The Italian in a sari holds key to India-Italy row

by Rashmee

Posted on March 19, 2013

Sonia Gandhi, India, Italy, marines, row
Sonia Gandhi urges India onwards and upwards

Almost exactly 52 years to the day the Vienna convention on diplomatic relations was signed, India has become the reason its fine print is being avidly re-read in newsrooms and embassies around the world. Not bad going, in itself, but the reason for this is hardly benign. New Delhi has moved to prevent the Italian Ambassador, Daniele Mancini, from departing the country in connection with the deepening row over two Italian marines charged with the murder of two Indian fishermen.

Mr Mancini dare not move at least till April 2. Today, the European Union warned India that it is in violation of the Vienna Convention.

But violation is not the way India, democratic, peace-loving, rule-bound, generally operates.

So what’s the backstory to the backstory?

Sonia Gandhi. The Italian in a sari. The Madonna in New Delhi. Pick any cliché, howsoever improbable, which ties together India and Italy and it suits India’s relationship with Sonia Gandhi, the Italian-born head of India’s governing Congress Party.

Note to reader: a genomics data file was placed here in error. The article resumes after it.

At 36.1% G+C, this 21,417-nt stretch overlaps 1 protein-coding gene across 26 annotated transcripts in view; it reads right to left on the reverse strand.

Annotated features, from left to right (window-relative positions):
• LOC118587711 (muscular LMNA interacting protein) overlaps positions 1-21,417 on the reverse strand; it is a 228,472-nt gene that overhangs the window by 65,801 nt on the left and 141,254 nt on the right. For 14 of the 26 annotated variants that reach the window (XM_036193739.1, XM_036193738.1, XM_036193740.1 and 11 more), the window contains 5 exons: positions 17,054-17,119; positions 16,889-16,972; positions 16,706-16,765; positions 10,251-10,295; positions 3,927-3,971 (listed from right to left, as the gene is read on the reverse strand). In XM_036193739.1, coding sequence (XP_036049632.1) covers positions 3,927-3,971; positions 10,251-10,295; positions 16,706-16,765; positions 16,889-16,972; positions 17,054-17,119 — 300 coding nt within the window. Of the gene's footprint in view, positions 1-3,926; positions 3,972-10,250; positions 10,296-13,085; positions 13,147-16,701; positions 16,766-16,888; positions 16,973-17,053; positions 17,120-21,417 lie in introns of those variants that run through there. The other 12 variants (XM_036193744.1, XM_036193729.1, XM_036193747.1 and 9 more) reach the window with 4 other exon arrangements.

She has just made her first public comments on the crisis, condemning Italy for not returning the marines. “No country can, should or will be allowed to take India for granted,” she said on Tuesday in a robust verbal affixing of flag to her sleeve . “The defiance of the Italian government on the question of the two marines and its betrayal of a commitment to our Supreme Court is outright unacceptable.”

It wasn’t quite a barnstormer but almost no speech by Sonia Gandhi can be distinguished by the adjective. She is congenitally quiet; the unspeaking observer; ever the companion, the helpmate. Her leadership role was as unexpected as it was unprecedented. When her husband, a former prime minister and son of a late prime minister was killed, the dynastic Congress Party begged her to be leader. She did, eventually and much is made of her reasons for doing so (staying relevant, staying powerful).

To return to the ongoing India-Italy row though, what’s interesting about it is that it’s almost entirely about domestic politics, which feeds a reflexive hyper-nationalism. And it’s all about Sonia Gandhi’s ethnicity. It’s bad luck that this is playing out in the week that marks 15 years of Mrs Gandhi serving at the helm of the governing Congress Party.

India is more sensitive about anything to do with Italy than any other country. Any sign of softness, any implied partiality is carefully parsed for political incorrectness.

Remember, there was a similar case just last year (the killing of an Indian fisherman just off the UAE coast) but it was to do with the US Navy. The Indian government cheerfully put it on the backburner.

Not so the Italian marines vs dead Indian fishermen case. That is set to run a while.

Rashmee has lived and worked in several countries in the past decade, including Afghanistan, India, Haiti, Tunisia, the UAE, US and UK

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